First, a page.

Historical Portraits Picture Archive

Portrait of Henry William Paget, 1st Marquess of Anglesey KG (1768-1854) 1825c.

Francis William Wilkin 

Portrait of Henry William Paget, 1st Marquess of Anglesey KG (1768-1854), Francis William Wilkin
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Oil on canvas
19th Century
36 x 28 inches 91 x 71 cm
 
Provenance:
Presumably by descent from the sitter; Almeric Paget, 1st Lord Queenbrough, the sitter’s grandson; By whose estate sold, Christies, London, 28th April 1950, lot 28 (as by Beechey).
This portrait of Wellington’s cavalry commander at Waterloo was painted by Francis William Wilkin, an artist regularly commissioned by the sitter. Despite Anglesey’s fame, the picture had lost its identity, and, when recently sold at auction, was catalogued simply as a portrait of an unknown military commander. However, the Garter star and the Waterloo medal alone mark this out as a portrait of Anglesey, as does the Hussars uniform.

Military glory, high political office, and sexual scandal has guaranteed Henry Paget a place amongst the most illustrious British heroes of the nineteenth century. He began life as an MP, for the family seat of Caernarfon, but soon after the outbreak of war with the French in 1794 raised his own regiment and travelled to the continent. His early career was littered with successes, such as the cavalry charge at Castricum in 1799. But a passionate affair with Lady Charlotte Wellesley brought an abrupt end to his military progress. An affair would ordinarily have had little effect on a senior military commander, being good for esprit de corps, but in the fact that Charlotte was Wellington’s sister-in-law brought an extra delicacy to the matter. Wellington abruptly halted Paget’s command.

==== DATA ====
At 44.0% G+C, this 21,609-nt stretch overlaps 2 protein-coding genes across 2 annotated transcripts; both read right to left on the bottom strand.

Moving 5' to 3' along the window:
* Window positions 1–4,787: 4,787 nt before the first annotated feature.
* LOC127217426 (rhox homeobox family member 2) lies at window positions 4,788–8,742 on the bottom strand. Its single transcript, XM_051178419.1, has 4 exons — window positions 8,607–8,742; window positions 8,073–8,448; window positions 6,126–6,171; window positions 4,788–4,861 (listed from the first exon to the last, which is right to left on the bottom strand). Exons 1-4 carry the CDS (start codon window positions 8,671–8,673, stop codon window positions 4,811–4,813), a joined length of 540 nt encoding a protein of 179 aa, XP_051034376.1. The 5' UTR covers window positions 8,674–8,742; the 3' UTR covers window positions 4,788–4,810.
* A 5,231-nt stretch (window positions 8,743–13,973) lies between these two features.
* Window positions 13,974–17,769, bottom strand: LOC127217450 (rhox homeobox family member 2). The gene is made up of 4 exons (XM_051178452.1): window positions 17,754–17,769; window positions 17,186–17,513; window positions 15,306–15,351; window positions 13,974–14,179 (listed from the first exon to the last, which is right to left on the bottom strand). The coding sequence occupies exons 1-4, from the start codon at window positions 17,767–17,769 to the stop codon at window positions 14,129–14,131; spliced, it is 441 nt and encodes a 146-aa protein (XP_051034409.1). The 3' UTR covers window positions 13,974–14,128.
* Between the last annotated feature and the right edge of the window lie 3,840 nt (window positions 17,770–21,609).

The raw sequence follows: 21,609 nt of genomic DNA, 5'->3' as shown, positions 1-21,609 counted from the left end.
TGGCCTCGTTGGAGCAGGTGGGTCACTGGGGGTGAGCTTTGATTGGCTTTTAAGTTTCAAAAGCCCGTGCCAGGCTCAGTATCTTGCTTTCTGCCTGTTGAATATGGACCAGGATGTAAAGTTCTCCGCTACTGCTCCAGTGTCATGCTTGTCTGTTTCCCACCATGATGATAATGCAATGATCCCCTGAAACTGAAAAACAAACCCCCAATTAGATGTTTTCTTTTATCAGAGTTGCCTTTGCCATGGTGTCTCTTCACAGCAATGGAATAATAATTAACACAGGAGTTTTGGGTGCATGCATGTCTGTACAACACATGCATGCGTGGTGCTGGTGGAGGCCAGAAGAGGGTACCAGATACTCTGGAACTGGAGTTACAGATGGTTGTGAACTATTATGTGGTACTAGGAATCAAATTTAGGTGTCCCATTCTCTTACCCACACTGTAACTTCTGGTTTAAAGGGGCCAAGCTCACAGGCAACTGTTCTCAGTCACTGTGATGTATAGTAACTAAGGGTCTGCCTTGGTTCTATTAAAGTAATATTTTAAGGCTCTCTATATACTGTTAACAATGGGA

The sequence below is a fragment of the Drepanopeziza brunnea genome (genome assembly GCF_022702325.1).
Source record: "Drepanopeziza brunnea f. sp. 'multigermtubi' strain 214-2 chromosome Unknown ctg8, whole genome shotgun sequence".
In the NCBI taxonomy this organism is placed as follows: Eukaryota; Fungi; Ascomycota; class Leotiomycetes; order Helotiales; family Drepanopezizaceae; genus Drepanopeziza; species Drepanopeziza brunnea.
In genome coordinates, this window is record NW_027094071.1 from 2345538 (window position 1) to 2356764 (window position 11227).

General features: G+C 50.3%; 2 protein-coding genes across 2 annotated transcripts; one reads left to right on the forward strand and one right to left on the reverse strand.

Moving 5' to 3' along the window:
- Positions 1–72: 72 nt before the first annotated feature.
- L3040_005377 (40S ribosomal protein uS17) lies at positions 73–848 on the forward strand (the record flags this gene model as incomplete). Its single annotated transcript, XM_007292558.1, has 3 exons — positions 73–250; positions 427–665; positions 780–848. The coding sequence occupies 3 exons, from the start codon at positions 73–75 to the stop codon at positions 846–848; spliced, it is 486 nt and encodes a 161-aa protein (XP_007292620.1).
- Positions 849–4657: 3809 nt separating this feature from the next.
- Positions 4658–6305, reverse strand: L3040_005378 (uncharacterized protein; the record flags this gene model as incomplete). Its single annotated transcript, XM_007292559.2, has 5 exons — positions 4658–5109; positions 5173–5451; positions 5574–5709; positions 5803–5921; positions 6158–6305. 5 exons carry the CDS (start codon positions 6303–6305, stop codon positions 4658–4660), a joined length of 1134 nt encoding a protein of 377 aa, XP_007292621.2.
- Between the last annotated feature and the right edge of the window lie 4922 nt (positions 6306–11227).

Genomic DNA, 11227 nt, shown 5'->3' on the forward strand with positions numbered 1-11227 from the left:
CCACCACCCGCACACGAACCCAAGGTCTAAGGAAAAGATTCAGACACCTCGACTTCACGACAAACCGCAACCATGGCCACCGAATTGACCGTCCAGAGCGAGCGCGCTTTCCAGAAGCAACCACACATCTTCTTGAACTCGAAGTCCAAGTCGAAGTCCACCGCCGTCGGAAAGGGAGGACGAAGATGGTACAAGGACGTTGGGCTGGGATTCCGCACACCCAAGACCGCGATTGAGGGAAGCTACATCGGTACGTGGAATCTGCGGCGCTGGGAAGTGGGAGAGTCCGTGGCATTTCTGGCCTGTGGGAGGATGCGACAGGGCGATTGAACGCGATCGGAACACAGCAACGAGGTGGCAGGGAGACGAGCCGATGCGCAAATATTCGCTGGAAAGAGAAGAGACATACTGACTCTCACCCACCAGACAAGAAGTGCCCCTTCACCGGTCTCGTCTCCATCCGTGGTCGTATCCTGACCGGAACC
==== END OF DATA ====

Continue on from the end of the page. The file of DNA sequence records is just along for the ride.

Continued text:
Napoleon’s escape from Elba in 1815 compelled Wellington to recall Paget to frontline duties. He was given the command of the heavy cavalry at Waterloo, where he smashed D’Erlon’s corps d’armee. One of the final cannon shots of the day took off Paget’s leg, leading to the famous conversation with Wellington; By God, sir, I''ve lost my leg! - to which Wellington replied, By God, sir, so you have!. Paget was made a Marques by the Prince Regent some five days later in gratitude. He later held political office under Wellington, Canning and finally Lord John Russell, serving variously as Lord Lieutenant of Ireland and Paymaster General.
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